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Week One in Sochi
18 February; Katya Crema


I have now been living in the Sochi Olympic Village for one week. There's so much happening here I don't know where to start!

Our ski cross team arrived three days after the Opening Ceremony. At first I was a bit disappointed to miss the Opening Ceremony march, but given the scheduling of our event right towards the end of the Games, it didn't make sense to fly into Russia so early. Instead, I was lucky enough to catch up with my parents in Innsbruck for a couple of days before my departure to Sochi. It was great to watch a few Olympic events together, including Britt Cox's stand-out performance finishing 5th place in the women's moguls. A great start for the Aussie Olympic Team!

Arriving into Sochi was very exciting. We were greeted by a crew of Australian Olympic Committee officials to help make the trip easier from Sochi airport up to the mountain village. It took about three hours to pick up our athlete accreditation (which also doubles as our Russian Visa whilst in Sochi), take various buses, and pass through numerous security checkpoints, including scanning every bag we were taking into the village. By the time we arrived to our rooms it was well past midnight. Awaiting us on our beds was a suitcase full of Australian Olympic uniform. I remember from my first Olympics in Vancouver that this was one of the most exciting parts of the Games. It all finally settles in!

The first two days in the village was spent familiarising ourselves with the place; the layout of the athletes village, the mountain, the gym, dining hall, medical clinic etc.

The Australian Team occupies an entire 5-level apartment building. With 60 athletes on the team this year, plus coaches, doctors, physiotherapists, sports psychologists, nutritionists, admin and officials, we are a team of well over 100. The majority of the Australian athletes are located in the mountain village (freestyle skiing, snowboard, alpine, skeleton, luge, bobsleigh) however also we have short track, long track and figure skaters in the coastal village, and cross country and biathlon athletes in the endurance village.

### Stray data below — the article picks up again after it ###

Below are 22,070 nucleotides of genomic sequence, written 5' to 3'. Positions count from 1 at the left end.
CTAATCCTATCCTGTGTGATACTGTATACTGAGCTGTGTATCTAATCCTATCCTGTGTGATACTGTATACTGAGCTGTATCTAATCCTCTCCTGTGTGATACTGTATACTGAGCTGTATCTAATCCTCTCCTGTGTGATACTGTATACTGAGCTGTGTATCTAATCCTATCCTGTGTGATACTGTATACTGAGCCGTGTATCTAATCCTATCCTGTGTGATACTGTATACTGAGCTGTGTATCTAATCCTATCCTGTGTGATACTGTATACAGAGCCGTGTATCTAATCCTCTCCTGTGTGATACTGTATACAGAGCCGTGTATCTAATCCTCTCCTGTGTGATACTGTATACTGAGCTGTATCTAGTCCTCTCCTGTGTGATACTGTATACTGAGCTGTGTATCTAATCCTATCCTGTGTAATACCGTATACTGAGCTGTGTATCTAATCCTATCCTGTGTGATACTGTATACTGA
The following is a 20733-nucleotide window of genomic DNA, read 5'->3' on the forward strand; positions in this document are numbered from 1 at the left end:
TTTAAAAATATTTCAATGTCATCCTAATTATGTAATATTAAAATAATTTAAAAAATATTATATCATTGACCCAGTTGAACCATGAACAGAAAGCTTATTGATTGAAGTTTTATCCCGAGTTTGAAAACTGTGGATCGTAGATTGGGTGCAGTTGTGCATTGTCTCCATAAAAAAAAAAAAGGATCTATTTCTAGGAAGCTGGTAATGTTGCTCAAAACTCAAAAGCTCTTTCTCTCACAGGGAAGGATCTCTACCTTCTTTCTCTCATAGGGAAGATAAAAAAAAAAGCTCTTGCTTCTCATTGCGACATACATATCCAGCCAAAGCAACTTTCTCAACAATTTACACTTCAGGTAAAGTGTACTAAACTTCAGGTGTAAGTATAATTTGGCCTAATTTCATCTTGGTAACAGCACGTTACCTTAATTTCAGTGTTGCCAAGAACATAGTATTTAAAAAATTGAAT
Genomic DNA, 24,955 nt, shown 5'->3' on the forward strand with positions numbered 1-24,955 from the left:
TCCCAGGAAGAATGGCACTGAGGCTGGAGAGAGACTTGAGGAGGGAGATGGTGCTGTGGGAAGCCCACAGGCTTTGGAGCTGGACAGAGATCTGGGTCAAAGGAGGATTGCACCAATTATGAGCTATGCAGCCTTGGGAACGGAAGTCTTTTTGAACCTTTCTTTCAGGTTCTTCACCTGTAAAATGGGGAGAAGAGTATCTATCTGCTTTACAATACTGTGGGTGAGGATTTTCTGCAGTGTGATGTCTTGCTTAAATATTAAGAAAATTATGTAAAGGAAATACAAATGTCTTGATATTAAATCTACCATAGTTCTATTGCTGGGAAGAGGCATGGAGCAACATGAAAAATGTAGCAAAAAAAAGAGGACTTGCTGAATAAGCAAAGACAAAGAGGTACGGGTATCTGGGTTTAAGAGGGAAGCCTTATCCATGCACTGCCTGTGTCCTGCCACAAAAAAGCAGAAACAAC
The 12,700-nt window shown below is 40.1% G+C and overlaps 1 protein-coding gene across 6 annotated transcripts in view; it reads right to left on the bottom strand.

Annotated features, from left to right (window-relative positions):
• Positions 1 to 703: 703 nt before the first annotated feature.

It was great to catch up with fellow Australian teammates from different sports in those first few days. With such different training and competition schedules, it's not often we all get a chance to get together in Australia. The only exceptions are at the State Institutes training facilities, physical training camps or the occasional Olympic function; and rarely do we cross paths during the northern winter. So we had plenty to catch up on!

The weather in the first week has been incredible. Sunny blue skies, and temperatures closer to that of a summer Games than a winter. Temperatures reached as high as +12 degrees C on the mountain, and close to +20 in the village. It's the first time I have really seen the sun since I left Australia in early November last year, so I have been trying to make the most of it! Skiing in a t-shirt, working on my goggle tan, and afternoon dryland training sessions outside in the sun.

The mountain is closed to the public, so up at the peak where are no Olympic events, it is eerily quiet. I have never experienced anything quite like it, and don't think I will again. Yesterday's training session was just myself and one of the ski cross coaches skiing groomers all to ourselves; literally no-one about.

We had our first training session on the ski cross course two days ago. The course layout is similar to the World Cup race last year, just bigger in every aspect. Bigger jumps; bigger berms; bigger features. I was terrified and excited at the same time. The adrenaline rush I get from skiing this thing is huge. As soon as I had completed one run, I wanted to head straight back up for another! The feeling of pushing yourself past your comfort zone and coming out on top is addictive, and probably why I love this sport.

I have been trying to soak much of the the Olympic Games atmosphere without getting distracted from my task at hand. The most enjoyable aspect of the Games so far has been watching fellow Australian athletes compete in their events, either live in the stadium or back at the athlete lounge on TV. The vibe is incredibly positive on this team, and it is contagious. Everyone is backing eachother, and feeding of eachothers' enthusiasm and excitement. I am very lucky to be apart of it. We have had some solid results so far, with a silver and bronze medal from Torah Bright (snowboard halfpipe) and Lydia Lasilla (aerials), and multiple top 10 results Hopefully there is plenty more to come!

The Womens Ski Cross event will be shown on Channel 10 on Friday 21st February. The seeding run (individual time trial) will be at 6:45pm Melbourne time. Finals start at 8:30pm. 

http://miss-snowitall.com/2014/02/01/olympic-viewing-guide-for-aussies/

 

 


 

 
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